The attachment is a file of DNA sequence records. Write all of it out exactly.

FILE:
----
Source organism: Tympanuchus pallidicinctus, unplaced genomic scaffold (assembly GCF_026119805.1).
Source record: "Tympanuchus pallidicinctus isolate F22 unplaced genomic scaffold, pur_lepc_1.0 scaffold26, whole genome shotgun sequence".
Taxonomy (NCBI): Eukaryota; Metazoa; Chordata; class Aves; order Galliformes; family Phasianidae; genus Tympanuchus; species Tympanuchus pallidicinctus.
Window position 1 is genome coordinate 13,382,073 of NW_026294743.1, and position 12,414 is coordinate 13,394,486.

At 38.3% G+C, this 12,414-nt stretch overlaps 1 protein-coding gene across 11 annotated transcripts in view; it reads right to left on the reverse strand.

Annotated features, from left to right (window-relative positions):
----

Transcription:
Source organism: Tympanuchus pallidicinctus, unplaced genomic scaffold (assembly GCF_026119805.1).
Source record: "Tympanuchus pallidicinctus isolate F22 unplaced genomic scaffold, pur_lepc_1.0 scaffold26, whole genome shotgun sequence".
Taxonomy (NCBI): Eukaryota; Metazoa; Chordata; class Aves; order Galliformes; family Phasianidae; genus Tympanuchus; species Tympanuchus pallidicinctus.
Window position 1 is genome coordinate 13,382,073 of NW_026294743.1, and position 12,414 is coordinate 13,394,486.

At 38.3% G+C, this 12,414-nt stretch overlaps 1 protein-coding gene across 11 annotated transcripts in view; it reads right to left on the reverse strand.

Annotated features, from left to right (window-relative positions):